The other day, I experienced something that’s probably pretty familiar to all of us: the dreaded paper jam. For anyone who has printed a lot of documents for their work, it makes the cryptic PC LOAD LETTER message feel like a caress of warm sunlight on a cool spring day. Is it just me, or do both always seem to happen when you’re in a hurry, and are already running behind for that critical 8:30am meeting? I imagine that’s just our mind playing tricks on us; it’s likely we only remember those instances the most clearly. In any case, instead of hurling my usual string of profanities so foul it’s a wonder my dear departed mum doesn’t come back from the afterlife to dopeslap me, this time, as I pried open the back of the printer and gently tugged the offending sheet from the rollers, I slowed down for a moment to look at the mechanism that actually pulls the sheet into the printer. Not only did I suddenly realize that I didn’t really grasp how those little wheels move up and snatch a single sheet from the tray, I paused and imagined doing it manually. Have you ever had to lick your finger to grab a single piece of paper from a stack instead of two or three? Can you imagine doing that fifteen or twenty times a minute? Me either. Suddenly, I found myself imagining the engineers and technicians that had to spend hundreds or thousands of hours conceptualizing, assembling, and testing to perfect these things. And to tell you the truth, suddenly I was in awe instead of angry.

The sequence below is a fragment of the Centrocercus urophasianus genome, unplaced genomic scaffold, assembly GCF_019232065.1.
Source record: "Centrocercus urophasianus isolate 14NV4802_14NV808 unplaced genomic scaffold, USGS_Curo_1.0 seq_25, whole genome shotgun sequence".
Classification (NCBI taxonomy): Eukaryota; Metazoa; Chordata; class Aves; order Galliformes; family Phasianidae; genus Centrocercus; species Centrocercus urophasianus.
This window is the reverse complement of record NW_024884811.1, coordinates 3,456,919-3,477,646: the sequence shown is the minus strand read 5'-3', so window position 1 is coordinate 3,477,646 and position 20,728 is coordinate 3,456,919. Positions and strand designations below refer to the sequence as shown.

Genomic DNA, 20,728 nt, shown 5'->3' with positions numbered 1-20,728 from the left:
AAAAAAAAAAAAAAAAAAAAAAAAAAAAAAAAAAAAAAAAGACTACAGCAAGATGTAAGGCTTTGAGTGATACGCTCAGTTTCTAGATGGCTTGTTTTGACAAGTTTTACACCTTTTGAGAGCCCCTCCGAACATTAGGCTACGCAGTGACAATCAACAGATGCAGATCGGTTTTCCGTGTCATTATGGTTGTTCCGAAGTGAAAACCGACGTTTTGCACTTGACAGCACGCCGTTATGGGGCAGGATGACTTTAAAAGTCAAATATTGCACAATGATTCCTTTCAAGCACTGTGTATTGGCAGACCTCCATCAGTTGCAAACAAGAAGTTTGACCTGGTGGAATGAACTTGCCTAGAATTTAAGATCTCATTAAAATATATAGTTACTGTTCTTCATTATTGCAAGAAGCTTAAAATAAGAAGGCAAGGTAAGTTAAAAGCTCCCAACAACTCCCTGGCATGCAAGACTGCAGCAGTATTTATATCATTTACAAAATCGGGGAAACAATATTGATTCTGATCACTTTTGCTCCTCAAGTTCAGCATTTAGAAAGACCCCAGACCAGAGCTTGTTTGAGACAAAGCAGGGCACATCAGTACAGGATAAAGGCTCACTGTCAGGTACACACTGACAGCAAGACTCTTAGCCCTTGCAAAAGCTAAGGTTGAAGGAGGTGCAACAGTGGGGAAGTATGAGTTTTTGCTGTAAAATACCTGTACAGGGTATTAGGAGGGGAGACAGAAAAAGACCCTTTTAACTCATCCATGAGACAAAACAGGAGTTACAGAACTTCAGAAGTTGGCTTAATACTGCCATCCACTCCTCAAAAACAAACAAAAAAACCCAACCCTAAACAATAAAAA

I’m not pointing fingers here – I probably spend more time than most people bitching about the flaws and shortcomings of the technology we use every day. From buggy computers, to crappy mobile connections, to bungled print jobs, and to devices that should plug into each other but don’t – I’m often right there cussing with the best of them. But at least for this past week, I was remembering the old pronoia world view. Pronoia is the belief that the universe is conspiring to work on your behalf, instead being out to get you. This attitude can be powerful, and reminded me of the longer-term impact of complaining about stuff.
In a nutshell, complaining serves virtually no useful purpose. Martin Scorsese doesn’t need Roger Ebert to make a great film, Ebert just figured out a way to monetize his negative demeanor in a way that fills the time after Scorsese has done all the hard work, and Ebert has had the leisure time to soak it up. And that sort of sums up the impact of complaining; it not only doesn’t fix anything, it puts a negative vibe in the air, and probably even stifles creative solutions. Maybe you’re already keen to this, and I’m only talking to me when I say:
Quit yer bitchin’.